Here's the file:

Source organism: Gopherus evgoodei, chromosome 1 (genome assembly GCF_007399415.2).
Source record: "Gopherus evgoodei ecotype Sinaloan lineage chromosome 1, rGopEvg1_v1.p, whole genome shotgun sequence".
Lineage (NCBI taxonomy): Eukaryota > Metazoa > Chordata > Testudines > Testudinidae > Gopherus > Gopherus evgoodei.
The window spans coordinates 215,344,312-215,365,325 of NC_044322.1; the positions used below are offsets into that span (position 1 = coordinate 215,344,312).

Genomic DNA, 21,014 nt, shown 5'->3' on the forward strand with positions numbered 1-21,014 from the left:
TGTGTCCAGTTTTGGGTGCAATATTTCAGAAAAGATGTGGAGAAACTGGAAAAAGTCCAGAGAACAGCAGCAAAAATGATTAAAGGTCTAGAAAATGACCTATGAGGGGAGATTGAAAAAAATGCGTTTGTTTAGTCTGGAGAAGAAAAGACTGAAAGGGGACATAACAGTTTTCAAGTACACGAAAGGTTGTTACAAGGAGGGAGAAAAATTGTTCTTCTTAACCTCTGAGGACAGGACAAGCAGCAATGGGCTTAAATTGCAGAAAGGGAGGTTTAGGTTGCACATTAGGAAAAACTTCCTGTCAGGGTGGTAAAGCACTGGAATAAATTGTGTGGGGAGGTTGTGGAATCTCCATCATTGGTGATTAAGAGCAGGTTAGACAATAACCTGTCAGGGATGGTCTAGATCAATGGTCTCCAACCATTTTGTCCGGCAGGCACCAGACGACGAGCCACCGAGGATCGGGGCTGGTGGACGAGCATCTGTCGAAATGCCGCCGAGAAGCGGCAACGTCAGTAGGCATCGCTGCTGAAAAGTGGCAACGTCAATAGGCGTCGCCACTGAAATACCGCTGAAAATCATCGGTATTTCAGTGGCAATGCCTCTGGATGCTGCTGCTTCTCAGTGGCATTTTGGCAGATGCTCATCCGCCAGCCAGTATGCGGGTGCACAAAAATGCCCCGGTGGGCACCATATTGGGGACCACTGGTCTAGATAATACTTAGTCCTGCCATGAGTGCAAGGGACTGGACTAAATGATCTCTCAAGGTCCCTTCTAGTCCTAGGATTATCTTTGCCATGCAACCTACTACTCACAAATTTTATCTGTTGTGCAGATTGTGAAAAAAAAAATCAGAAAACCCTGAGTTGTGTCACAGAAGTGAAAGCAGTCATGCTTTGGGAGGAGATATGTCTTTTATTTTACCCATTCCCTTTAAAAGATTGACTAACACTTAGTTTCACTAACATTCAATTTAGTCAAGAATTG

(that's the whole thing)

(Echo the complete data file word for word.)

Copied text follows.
Source organism: Gopherus evgoodei, chromosome 1 (genome assembly GCF_007399415.2).
Source record: "Gopherus evgoodei ecotype Sinaloan lineage chromosome 1, rGopEvg1_v1.p, whole genome shotgun sequence".
Lineage (NCBI taxonomy): Eukaryota > Metazoa > Chordata > Testudines > Testudinidae > Gopherus > Gopherus evgoodei.
The window spans coordinates 215,344,312-215,365,325 of NC_044322.1; the positions used below are offsets into that span (position 1 = coordinate 215,344,312).

Genomic DNA, 21,014 nt, shown 5'->3' on the forward strand with positions numbered 1-21,014 from the left:
TGTGTCCAGTTTTGGGTGCAATATTTCAGAAAAGATGTGGAGAAACTGGAAAAAGTCCAGAGAACAGCAGCAAAAATGATTAAAGGTCTAGAAAATGACCTATGAGGGGAGATTGAAAAAAATGCGTTTGTTTAGTCTGGAGAAGAAAAGACTGAAAGGGGACATAACAGTTTTCAAGTACACGAAAGGTTGTTACAAGGAGGGAGAAAAATTGTTCTTCTTAACCTCTGAGGACAGGACAAGCAGCAATGGGCTTAAATTGCAGAAAGGGAGGTTTAGGTTGCACATTAGGAAAAACTTCCTGTCAGGGTGGTAAAGCACTGGAATAAATTGTGTGGGGAGGTTGTGGAATCTCCATCATTGGTGATTAAGAGCAGGTTAGACAATAACCTGTCAGGGATGGTCTAGATCAATGGTCTCCAACCATTTTGTCCGGCAGGCACCAGACGACGAGCCACCGAGGATCGGGGCTGGTGGACGAGCATCTGTCGAAATGCCGCCGAGAAGCGGCAACGTCAGTAGGCATCGCTGCTGAAAAGTGGCAACGTCAATAGGCGTCGCCACTGAAATACCGCTGAAAATCATCGGTATTTCAGTGGCAATGCCTCTGGATGCTGCTGCTTCTCAGTGGCATTTTGGCAGATGCTCATCCGCCAGCCAGTATGCGGGTGCACAAAAATGCCCCGGTGGGCACCATATTGGGGACCACTGGTCTAGATAATACTTAGTCCTGCCATGAGTGCAAGGGACTGGACTAAATGATCTCTCAAGGTCCCTTCTAGTCCTAGGATTATCTTTGCCATGCAACCTACTACTCACAAATTTTATCTGTTGTGCAGATTGTGAAAAAAAAAATCAGAAAACCCTGAGTTGTGTCACAGAAGTGAAAGCAGTCATGCTTTGGGAGGAGATATGTCTTTTATTTTACCCATTCCCTTTAAAAGATTGACTAACACTTAGTTTCACTAACATTCAATTTAGTCAAGAATTG